The term “third world countries” was coined during the Cold War to denote the countries that didn’t side with NATO/capitalism or at the time the Soviet Union/communism. With the Soviet Union no longer in existence, the term is now used to refer to poor and underdeveloped nations. In most cases, we are talking about poor education, infrastructure, improper sanitation and no (or poor) access to healthcare.
There are other factors that need to be considered when it comes to Third World countries. They can be measured up in sections such as political rights and civil liberties, gross national income, human development, poverty and press freedom, for example. Most countries that appear in one section are quite likely to feature in others, as well.
More and more people are now using other terms, such as “developing world” or “developing countries”, to refer to the same countries that were originally called third world countries, but whichever term is used, the problems are (still) the same: people living in those countries have to fight battles on many fronts. So, how do they do it and what can be done to help them?
Eighty percent of the world lives on $10 or less a day. Over sixty percent of the global workforce is listed under an “informal” economy, meaning that they don’t have proper social protection, rights at work and adequate working conditions. Needless to say, a vast majority of such unfortunate workers come from developing countries. The situation is understandable worse in rural areas, where people are twice as likely to be informally employed than those living in urban areas.
With hundreds of million of children worldwide living in poverty, it comes as no surprise that their mortality rate, though dropping, is still relatively high and regardless of whether you call them “third world” or “developing” countries, the most efficient way of helping them is to provide funds, education and employment.
Job Opportunities in the Third World
Despite the undeniable hardship and obstacles, there are also many job opportunities in Third World countries that can provide more-or-less steady income, which is vital for progress. Here are just some business ideas particularly suitable for Third World countries.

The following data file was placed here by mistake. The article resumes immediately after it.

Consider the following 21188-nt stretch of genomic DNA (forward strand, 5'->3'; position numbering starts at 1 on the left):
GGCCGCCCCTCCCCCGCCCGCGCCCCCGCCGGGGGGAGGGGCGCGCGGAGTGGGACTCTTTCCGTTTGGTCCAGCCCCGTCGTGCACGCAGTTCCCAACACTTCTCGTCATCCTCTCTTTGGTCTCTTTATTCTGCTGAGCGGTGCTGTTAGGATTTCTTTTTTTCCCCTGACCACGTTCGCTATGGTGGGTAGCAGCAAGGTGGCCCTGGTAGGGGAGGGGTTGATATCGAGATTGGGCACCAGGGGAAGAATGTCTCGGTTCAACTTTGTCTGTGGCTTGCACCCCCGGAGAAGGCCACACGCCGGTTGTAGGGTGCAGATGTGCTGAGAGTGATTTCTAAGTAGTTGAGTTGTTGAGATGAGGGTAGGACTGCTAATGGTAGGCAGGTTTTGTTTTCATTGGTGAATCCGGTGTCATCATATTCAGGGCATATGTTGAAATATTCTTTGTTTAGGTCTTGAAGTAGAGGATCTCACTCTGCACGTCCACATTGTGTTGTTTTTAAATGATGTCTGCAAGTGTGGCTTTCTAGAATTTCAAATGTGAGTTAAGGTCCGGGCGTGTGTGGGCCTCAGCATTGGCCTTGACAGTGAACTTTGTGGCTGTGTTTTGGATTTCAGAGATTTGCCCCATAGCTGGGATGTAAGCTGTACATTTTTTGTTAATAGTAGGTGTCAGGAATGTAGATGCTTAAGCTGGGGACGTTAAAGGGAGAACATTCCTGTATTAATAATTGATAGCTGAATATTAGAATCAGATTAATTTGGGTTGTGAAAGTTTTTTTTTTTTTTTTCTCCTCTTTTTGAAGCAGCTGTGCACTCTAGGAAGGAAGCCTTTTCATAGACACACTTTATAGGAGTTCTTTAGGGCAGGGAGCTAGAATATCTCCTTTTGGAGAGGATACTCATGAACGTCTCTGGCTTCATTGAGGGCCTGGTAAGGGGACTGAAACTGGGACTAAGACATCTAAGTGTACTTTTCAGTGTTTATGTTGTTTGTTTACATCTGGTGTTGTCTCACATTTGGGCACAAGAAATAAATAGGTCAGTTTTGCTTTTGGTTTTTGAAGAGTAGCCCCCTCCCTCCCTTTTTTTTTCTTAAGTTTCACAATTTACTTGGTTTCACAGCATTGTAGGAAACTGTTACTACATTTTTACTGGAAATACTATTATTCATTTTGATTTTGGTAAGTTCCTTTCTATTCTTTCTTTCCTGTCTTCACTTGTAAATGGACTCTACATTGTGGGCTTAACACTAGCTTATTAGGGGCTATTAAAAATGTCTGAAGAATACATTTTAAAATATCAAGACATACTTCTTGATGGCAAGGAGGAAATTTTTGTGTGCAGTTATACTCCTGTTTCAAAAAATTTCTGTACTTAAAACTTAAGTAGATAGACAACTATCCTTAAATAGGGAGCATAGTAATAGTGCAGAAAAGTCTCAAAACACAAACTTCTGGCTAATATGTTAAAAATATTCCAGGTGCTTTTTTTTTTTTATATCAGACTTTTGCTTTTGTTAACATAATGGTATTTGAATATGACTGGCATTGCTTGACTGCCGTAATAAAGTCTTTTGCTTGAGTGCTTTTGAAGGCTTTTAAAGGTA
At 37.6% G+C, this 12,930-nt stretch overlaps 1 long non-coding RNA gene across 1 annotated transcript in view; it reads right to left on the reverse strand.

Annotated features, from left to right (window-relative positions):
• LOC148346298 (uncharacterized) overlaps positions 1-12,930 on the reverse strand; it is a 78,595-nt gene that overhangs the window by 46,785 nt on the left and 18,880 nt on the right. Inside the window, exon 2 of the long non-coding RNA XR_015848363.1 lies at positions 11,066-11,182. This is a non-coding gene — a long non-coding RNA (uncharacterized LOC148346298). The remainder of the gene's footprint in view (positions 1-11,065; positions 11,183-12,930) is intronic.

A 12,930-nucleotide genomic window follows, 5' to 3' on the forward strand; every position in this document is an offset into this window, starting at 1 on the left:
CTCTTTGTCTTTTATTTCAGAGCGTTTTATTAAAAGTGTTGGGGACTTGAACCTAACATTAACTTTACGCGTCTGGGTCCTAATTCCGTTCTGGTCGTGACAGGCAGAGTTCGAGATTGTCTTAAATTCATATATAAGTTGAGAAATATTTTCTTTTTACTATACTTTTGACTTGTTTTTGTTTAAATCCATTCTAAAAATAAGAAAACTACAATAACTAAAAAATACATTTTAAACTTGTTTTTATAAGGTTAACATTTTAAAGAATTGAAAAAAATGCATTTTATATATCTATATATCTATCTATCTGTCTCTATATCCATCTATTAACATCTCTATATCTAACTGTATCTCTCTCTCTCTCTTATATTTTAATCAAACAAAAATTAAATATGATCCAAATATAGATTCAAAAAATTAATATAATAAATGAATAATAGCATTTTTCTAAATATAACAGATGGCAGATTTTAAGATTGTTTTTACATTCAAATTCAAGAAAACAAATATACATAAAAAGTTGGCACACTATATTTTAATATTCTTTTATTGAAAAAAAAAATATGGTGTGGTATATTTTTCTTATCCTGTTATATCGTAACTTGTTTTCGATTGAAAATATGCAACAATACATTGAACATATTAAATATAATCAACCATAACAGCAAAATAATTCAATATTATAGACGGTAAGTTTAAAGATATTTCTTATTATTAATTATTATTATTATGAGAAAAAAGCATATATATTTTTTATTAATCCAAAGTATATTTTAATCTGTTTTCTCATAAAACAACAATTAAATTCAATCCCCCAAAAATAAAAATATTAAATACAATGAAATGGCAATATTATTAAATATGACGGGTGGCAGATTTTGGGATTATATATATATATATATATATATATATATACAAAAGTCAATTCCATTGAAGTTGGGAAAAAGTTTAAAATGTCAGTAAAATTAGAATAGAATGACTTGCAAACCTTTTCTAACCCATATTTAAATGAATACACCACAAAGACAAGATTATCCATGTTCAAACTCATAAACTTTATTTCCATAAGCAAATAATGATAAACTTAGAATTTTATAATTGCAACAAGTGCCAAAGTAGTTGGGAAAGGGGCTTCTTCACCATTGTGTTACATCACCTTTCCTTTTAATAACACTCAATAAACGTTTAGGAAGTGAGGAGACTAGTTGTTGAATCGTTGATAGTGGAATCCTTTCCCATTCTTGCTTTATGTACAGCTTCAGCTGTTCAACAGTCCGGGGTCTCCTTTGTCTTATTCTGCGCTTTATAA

1. Garbage collection
Almost all developing countries experience problems related to pollution and waste disposal. Such issues inevitably lead to health-related problems, another major problem in those countries. Entrepreneurs who can come up with an effective solution for disposal of garbage and waste can actually develop a great business, which will also have very positive effects on the environment. There is an example of a women in Kenya, who set up a company called EcoPost for recycling plastics collected from various dumpsites to make fencing posts. She now employs more than 500 people and earns quite a good salary.
2. Day care centre
With so many people unable to look for a job away from home because they don’t have anyone to look after their children, it sounds like a good idea to create such an establishment in a third world country. Especially because such countries and dynamic and ever evolving. People are moving away from agriculture to a more corporate business-oriented environment and they would have a much wider choice of jobs available if only they had someone to take care of the kids while they are at work. If you have little experience in the matter and need help setting up a day care centre, try to find local experts, such as Peritus Childcare Sales, who will be able to help you with most childcare-related issues.
Most developing countries have a long tradition in this field, which is not surprising. Learning to make the most of your resources is often the difference between staying alive and dying. However, if the right product is selected and properly cultivated, farming can not only provide enough food for the family, but also make profit. Supermarkets and stores always look for fresh farm products and approaching some local ones might be a good idea. Also, if you are farming a product that is in high demand abroad, you can export it and expand your business.